The Forest (Movie Review)

Natalie Dormer (Margaery Tyrell from Game of Thrones) stars in the horror movie The Forest as Sara Price, a young woman who travels to Japan in a bid to find her twin sister Jess, a school teacher believed to have gotten lost during a routine school trip.

Aokigahara Forest is a real place in Japan, lying at the base of Mount Fuji. A place that suicidal people tend to visit when they no longer wish to continue living, and is therefore known as the Suicide Forest. Legend also has it that if you enter the forest with sadness in your heart, supernatural forces can drive that person to despair.

Despite protests from the locals, Sara is convinced that her sister is still alive due to their special spiritual connection and wishes to scour the forest in search of Jess. When she meets Aidan (Taylor Kinney – Chicago Fire), a writer who intends to journey into the forest the following day, he volunteers to accompany her to ensure that she doesn’t get lost.

When they discover Jess’s tent deep inside the forest just as night is closing in, Sara refuses to heed the advice of their guide and leave to continue their search in the morning. Instead she stays and as darkness falls, she endures strange sounds and terrifying visions.


When I first clapped eyes on the trailer for The Forest, I was excited to see this movie. With Natalie Dormer and Taylor Kinney, two actors that I admire from Game of Thrones and Chicago Fire respectively, coupled with an intriguing storyline surrounding the suicide forest, I thought ‘this looks really creepy with plenty of ghost filled jump scares’.

Oh how wrong I was. The film was definitely not the tense and scary ride that I had expected, instead being a mediocre trot around a fairly ordinary looking forest, during which time very little of interest really happens, except for an overuse of jump scares.

However, kudos to Natalie and Taylor for making The Forest a little more watchable, but by the time I reached the end and the inevitable twist, I had mostly lost all interest. The conclusion is a bit confusing and also a bit implausible. There are holes in both plotlines, regardless of whichever one you decide to believe.

The main niggles I have with the movie is that her injured ankle healed itself fairly quickly, and let’s not forget the smartphone batteries that last for well over 24 hours, despite being used as Dictaphones and torches?

This was a great idea, just very poorly executed.

At 3 out of 5 stars The Forest is worth a watch if you enjoy plenty of scares, just don’t expect too much from it. Check it out on here.


See also:

World’s Scariest Places: Book 1 – Suicide Forest (Book Review)

The 5th Wave: Book 3 – The Last Star (Book Review)

The Last Star is the third and final novel in Rick Yancey’s 5th Wave trilogy for young adults.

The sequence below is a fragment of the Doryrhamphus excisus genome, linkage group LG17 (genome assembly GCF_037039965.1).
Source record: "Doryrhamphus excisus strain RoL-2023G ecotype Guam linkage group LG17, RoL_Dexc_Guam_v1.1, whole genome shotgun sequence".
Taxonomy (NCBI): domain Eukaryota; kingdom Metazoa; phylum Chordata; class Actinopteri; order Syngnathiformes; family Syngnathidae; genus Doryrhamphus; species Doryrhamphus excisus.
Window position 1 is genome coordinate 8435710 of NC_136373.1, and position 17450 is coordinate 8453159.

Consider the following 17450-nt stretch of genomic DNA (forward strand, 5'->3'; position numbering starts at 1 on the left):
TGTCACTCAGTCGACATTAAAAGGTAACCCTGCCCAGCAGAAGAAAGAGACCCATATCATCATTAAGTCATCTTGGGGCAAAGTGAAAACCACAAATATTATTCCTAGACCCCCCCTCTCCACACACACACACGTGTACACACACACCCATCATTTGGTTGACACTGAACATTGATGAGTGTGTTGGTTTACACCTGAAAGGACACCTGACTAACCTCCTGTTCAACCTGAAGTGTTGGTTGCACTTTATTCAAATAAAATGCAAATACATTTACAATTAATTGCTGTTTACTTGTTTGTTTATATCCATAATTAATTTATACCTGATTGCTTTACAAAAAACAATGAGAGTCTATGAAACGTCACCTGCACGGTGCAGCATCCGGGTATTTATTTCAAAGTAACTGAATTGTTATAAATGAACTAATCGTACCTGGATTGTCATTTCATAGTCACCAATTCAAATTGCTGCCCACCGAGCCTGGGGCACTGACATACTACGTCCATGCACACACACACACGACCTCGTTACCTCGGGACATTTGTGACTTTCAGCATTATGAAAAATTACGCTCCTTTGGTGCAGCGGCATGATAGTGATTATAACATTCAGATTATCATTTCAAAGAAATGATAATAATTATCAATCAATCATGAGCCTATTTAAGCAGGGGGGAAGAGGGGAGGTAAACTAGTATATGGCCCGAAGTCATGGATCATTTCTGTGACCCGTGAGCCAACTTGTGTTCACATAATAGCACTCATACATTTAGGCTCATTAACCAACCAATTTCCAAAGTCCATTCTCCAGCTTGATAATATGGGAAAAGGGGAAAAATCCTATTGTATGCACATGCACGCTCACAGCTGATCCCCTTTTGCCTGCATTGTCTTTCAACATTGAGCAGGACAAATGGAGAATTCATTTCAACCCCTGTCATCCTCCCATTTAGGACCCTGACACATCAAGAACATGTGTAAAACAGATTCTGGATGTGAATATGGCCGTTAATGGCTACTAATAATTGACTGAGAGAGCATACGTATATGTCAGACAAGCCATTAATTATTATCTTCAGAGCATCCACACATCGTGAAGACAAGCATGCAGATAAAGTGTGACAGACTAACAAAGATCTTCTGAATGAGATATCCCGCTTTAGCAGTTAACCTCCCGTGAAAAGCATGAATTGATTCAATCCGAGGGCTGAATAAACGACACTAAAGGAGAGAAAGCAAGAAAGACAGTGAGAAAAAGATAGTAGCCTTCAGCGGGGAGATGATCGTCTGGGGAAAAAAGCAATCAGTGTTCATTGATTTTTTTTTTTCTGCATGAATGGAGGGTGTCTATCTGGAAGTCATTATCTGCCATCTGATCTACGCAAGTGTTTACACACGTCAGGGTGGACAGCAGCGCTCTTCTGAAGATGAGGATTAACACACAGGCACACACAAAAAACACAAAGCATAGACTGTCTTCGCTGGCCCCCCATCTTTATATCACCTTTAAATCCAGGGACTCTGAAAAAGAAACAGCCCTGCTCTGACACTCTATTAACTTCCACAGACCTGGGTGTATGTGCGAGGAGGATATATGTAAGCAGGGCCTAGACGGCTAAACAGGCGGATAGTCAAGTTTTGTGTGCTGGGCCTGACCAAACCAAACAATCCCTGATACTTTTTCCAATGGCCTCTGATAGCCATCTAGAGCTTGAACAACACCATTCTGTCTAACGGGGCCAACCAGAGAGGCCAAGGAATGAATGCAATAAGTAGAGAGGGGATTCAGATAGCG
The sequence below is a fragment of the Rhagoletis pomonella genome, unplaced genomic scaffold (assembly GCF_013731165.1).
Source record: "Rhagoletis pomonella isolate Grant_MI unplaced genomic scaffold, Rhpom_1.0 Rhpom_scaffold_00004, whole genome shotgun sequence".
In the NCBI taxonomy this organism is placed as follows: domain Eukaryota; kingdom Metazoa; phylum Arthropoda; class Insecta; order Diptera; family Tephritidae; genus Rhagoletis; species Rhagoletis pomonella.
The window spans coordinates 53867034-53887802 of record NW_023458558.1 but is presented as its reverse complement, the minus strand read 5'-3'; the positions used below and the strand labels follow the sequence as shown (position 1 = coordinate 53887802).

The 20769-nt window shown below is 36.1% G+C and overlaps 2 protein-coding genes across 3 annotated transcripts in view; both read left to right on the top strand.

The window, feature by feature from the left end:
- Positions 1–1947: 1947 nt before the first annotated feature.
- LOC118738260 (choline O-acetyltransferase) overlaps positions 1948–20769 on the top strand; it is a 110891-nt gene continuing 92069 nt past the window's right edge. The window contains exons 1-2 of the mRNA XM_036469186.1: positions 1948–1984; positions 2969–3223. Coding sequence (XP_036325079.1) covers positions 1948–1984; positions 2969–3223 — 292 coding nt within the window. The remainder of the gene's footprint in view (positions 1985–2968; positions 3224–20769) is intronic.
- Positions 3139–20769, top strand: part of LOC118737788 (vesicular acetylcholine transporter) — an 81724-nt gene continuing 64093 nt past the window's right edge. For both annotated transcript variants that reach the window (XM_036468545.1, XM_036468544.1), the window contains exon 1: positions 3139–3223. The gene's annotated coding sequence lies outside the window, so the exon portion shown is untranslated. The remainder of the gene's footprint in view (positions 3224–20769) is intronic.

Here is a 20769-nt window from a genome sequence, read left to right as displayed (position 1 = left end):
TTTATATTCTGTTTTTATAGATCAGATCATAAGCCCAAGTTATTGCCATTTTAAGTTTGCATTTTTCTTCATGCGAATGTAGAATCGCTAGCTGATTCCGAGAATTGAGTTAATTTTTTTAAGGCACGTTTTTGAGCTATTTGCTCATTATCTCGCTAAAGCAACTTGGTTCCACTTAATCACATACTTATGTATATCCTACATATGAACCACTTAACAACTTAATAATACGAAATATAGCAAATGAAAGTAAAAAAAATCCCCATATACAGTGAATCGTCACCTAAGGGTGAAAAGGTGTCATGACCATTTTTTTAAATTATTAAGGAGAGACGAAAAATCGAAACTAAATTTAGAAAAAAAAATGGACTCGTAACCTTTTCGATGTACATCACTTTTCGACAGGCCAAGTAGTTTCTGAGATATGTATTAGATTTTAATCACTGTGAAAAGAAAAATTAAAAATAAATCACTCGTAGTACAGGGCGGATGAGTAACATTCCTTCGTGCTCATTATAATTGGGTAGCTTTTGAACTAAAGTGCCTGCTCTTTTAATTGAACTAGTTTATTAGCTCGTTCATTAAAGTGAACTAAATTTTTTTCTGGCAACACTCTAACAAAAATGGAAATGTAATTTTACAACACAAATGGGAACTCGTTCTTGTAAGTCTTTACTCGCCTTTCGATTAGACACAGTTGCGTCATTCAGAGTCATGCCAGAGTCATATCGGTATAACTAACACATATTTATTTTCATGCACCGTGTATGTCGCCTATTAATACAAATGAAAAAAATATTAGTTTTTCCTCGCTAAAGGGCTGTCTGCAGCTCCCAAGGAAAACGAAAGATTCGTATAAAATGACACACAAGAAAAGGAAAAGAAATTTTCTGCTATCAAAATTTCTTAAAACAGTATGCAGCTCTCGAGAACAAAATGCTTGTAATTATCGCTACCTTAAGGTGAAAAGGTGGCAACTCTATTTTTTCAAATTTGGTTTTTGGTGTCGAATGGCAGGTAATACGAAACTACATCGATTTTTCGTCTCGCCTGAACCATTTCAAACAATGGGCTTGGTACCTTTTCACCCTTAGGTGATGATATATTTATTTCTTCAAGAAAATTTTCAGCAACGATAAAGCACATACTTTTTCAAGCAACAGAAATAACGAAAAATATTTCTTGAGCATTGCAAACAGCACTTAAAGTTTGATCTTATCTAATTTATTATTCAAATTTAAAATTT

…warning: potential spoilers for those not already familiar with books 1 and 2…

Check out my review of book one, The 5th Wave here, or book two, The Infinite Sea via this link.

Continue reading “The 5th Wave: Book 3 – The Last Star (Book Review)”

Supernatural: The Unholy Cause by Joe Schreiber (Book Review)

The Unholy Cause is book five in the series of TV Tie-in novels from the CW show Supernatural, and is the first of these books to be written by author Joe Schreiber. The monster-hunting duo return for yet another adventure in this unique tale, which takes place at an unknown point during season 5.


The Winchester brothers are led to Mission’s Ridge in Georgia, where some civil war re-enactments have become a bit too realistic. With two dead civilians and a pack of demons invading the town, can Sam and Dean figure out how replica weapons are killing people, before they end up arrested by the local Sheriff, Jack Daniels?


Favourite Quote:

“War is hell.” – Phil Oiler (p109)


At 2 out of 5 stars The Unholy Cause is ok, personally I’m not a huge fan of war re-enactment style novels, and since I’m not American the content doesn’t really appeal to me. However, it’s Sam and Dean Winchester on the hunt of the Supernatural, so I kept an open mind. The story did enough to keep me reading, and I kept waiting for something interesting or exciting to happen, such as a jump-scare scene or super-creepy monster, but sadly nothing of any real substance happened. In truth it was a little boring for me, especially compared with some of the other Supernatural books, and I can’t say I’m all that keen to re-read this one anytime soon.

Joe Schreiber doesn’t offer much in the way of backstory about the Winchester brothers, but since the only people likely to read these books are people who are fans of the TV show, this probably isn’t much of an issue. As far as characterisation is concerned Sam and Dean are portrayed very well, and the overall pace of the novel is quite swift, so I found this to be a relatively quick read. My final negative point is that we don’t know when exactly in the overall timeline this book is set, only that it takes place during season five, and this is a small, niggly detail that the perfectionist in me hates.


Anyone interested in war re-enactment style fantasy novels, can check out The Unholy Cause by Joe Schreiber here via this link to


See also:

Supernatural: Nevermore

Supernatural: Witch’s Canyon

Supernatural: Bone Key

Supernatural: Heart of the Dragon

Brent Bolster Investigations: Book 4 – Double Infinity (Book Review)

Double Infinity is the fourth science fiction novel in the hilarious Brent Bolster Investigations series by author Michael Campling, and it is reminiscent of writers such as Douglas Adams and Red Dwarf creators Rob Grant and Doug Naylor.

…warning: potential spoilers for those not previously familiar with the Brent Bolster series…

My review of book one, Dial G for Gravity can be found here.

Continue reading “Brent Bolster Investigations: Book 4 – Double Infinity (Book Review)”